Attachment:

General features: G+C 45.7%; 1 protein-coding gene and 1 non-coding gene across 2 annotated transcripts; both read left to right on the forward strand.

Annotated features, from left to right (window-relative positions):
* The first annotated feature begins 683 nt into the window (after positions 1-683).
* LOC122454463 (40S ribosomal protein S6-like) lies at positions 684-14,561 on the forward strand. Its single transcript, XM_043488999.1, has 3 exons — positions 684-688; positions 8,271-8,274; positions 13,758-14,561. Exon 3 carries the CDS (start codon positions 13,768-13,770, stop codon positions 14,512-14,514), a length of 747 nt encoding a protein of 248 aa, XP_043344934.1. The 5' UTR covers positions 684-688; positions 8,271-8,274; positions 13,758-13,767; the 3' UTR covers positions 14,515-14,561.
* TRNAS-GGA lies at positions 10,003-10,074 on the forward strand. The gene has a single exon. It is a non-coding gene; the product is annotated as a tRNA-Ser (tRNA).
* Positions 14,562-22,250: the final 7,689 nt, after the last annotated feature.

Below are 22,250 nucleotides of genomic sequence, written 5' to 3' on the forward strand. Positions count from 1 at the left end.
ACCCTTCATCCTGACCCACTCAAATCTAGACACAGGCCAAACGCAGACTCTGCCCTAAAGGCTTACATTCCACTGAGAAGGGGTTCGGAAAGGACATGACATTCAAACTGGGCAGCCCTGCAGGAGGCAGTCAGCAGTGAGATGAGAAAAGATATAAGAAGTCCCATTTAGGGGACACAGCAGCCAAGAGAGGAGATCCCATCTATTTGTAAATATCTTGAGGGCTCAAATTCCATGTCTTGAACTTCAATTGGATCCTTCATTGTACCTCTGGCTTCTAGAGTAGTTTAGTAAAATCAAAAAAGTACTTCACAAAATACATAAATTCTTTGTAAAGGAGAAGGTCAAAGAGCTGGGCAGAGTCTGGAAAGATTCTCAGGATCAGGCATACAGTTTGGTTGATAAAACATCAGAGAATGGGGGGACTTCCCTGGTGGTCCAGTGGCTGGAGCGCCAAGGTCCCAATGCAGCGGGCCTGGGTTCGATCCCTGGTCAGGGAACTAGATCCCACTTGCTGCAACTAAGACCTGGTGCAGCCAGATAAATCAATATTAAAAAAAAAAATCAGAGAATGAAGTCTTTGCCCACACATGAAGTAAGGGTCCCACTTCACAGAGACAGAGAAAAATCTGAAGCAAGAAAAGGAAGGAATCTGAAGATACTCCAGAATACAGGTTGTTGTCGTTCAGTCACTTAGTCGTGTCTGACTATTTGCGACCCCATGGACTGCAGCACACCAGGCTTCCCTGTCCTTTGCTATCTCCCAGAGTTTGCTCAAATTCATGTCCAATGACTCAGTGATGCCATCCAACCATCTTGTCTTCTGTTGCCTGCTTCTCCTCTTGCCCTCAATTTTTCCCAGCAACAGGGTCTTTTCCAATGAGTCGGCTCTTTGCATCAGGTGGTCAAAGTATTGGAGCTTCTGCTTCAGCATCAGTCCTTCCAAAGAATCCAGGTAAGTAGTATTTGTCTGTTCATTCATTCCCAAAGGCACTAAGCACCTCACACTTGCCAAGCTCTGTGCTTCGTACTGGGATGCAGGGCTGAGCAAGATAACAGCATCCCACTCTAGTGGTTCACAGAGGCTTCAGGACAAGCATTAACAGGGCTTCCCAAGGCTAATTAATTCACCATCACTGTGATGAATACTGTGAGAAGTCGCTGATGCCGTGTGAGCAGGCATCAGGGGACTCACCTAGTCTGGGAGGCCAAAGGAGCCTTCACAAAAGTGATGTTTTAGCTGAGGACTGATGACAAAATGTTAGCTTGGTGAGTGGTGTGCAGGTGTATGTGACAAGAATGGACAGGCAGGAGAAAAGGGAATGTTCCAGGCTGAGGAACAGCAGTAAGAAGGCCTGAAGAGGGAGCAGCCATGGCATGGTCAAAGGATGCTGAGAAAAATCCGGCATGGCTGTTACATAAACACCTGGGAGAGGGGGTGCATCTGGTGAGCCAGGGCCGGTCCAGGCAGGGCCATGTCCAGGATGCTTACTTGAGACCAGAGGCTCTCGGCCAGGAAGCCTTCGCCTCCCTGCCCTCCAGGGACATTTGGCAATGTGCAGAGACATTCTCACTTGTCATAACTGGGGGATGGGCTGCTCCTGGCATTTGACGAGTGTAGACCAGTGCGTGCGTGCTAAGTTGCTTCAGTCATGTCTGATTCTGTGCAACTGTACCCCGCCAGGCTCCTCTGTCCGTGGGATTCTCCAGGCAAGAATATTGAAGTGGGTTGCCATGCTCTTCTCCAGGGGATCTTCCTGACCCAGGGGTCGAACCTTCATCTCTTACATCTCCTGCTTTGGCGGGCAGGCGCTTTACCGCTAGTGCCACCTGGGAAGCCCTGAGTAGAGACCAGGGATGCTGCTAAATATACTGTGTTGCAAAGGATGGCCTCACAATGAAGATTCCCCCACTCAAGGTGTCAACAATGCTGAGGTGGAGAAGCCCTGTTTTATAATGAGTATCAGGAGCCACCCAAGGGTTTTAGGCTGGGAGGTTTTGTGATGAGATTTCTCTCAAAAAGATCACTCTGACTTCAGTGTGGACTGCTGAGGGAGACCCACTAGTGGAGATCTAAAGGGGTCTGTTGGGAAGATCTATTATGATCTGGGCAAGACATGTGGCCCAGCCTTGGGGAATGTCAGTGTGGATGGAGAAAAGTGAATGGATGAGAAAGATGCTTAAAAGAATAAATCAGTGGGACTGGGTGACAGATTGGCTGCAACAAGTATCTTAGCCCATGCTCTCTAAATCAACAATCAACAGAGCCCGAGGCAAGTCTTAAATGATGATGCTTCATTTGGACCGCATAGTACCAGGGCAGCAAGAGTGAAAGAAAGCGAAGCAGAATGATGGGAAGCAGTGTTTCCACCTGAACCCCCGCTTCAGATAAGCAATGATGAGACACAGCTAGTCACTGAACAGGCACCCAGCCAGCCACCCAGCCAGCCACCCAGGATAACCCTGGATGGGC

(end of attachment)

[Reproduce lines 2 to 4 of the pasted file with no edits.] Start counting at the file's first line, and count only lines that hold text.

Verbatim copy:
Annotated features, from left to right (window-relative positions):
* The first annotated feature begins 683 nt into the window (after positions 1-683).
* LOC122454463 (40S ribosomal protein S6-like) lies at positions 684-14,561 on the forward strand. Its single transcript, XM_043488999.1, has 3 exons — positions 684-688; positions 8,271-8,274; positions 13,758-14,561. Exon 3 carries the CDS (start codon positions 13,768-13,770, stop codon positions 14,512-14,514), a length of 747 nt encoding a protein of 248 aa, XP_043344934.1. The 5' UTR covers positions 684-688; positions 8,271-8,274; positions 13,758-13,767; the 3' UTR covers positions 14,515-14,561.